Setting Boundaries vs Being Controlling?
May 27, 2016 3:36 PM   Subscribe

I have very poor boundaries, and I'm just beginning to understand what that means. I've been trying to be aware of that and then set them in my relationship with my husband - but I'm unsure I'm doing it right, and am not just ending up being controlling.

Yes, I have a therapist, and I will be talking to him about this at my next appointment but I wanted to get some ideas to gestate on in few weeks before then.

I have poor boundaries - most likely from going up in an abusive home and the fallout from that. I wasn't allowed to have any boundaries, and my parents did not have healthy boundaries with each other. I come from a long line of non-boundary-havers on both sides of the family, I never really had healthy relationships modeled for me. I'm only just starting to realize how much this has impacted me, and how my husband and I have poor boundaries with each other, and how that has lead to a lot of relationship strife.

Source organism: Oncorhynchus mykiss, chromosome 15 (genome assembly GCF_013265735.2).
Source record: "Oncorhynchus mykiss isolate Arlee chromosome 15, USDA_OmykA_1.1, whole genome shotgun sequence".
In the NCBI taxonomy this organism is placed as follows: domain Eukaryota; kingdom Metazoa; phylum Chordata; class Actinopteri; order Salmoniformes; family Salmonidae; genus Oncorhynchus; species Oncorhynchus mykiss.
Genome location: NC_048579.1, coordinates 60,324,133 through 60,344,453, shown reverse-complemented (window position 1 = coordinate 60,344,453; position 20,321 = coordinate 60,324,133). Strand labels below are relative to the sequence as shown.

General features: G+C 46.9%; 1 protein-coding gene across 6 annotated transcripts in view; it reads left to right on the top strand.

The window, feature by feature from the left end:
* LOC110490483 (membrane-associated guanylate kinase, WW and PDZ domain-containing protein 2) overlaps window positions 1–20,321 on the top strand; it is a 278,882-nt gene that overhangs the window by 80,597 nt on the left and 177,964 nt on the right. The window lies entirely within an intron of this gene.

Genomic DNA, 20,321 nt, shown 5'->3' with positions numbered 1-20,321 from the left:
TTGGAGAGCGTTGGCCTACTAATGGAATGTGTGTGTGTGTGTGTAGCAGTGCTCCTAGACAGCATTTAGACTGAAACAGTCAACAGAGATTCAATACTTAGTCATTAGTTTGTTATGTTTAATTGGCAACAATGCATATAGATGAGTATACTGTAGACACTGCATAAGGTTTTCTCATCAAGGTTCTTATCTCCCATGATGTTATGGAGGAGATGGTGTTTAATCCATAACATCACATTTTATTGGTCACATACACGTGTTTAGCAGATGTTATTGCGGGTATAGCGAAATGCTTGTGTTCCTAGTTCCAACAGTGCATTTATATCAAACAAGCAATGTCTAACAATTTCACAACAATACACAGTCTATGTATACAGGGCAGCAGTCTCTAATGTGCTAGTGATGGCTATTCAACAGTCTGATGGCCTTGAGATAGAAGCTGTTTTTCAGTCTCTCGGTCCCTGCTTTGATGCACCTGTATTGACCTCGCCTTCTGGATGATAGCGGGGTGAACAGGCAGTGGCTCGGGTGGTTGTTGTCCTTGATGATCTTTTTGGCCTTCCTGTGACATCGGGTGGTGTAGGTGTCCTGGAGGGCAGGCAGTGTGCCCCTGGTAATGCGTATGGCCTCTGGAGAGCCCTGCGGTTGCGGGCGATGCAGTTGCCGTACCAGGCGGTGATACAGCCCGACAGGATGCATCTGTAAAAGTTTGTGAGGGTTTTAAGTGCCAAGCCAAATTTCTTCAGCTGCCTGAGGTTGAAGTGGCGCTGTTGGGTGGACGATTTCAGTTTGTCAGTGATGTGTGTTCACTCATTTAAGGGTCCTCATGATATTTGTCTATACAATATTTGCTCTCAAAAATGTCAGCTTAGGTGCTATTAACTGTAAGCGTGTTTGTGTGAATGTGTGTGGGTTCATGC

Complicating this is that there are some elements of codependency in our relationship. This was the behavior between my mother and father, and I've come to realize that I can be the controlling enabler. I'm not always, but I've caught myself doing it either in small, chronic, subtle ways and sometimes much bigger, bad ways. I recognized some of the behavior for a long time, and actively fought it just knowing that I didn't want a relationship like my parents BUT it still has reared it's ugly head. It's only recently I started to understand the codependency part of it the problems and my complicity in trying to be controlling of certain aspects of my husbands behavior.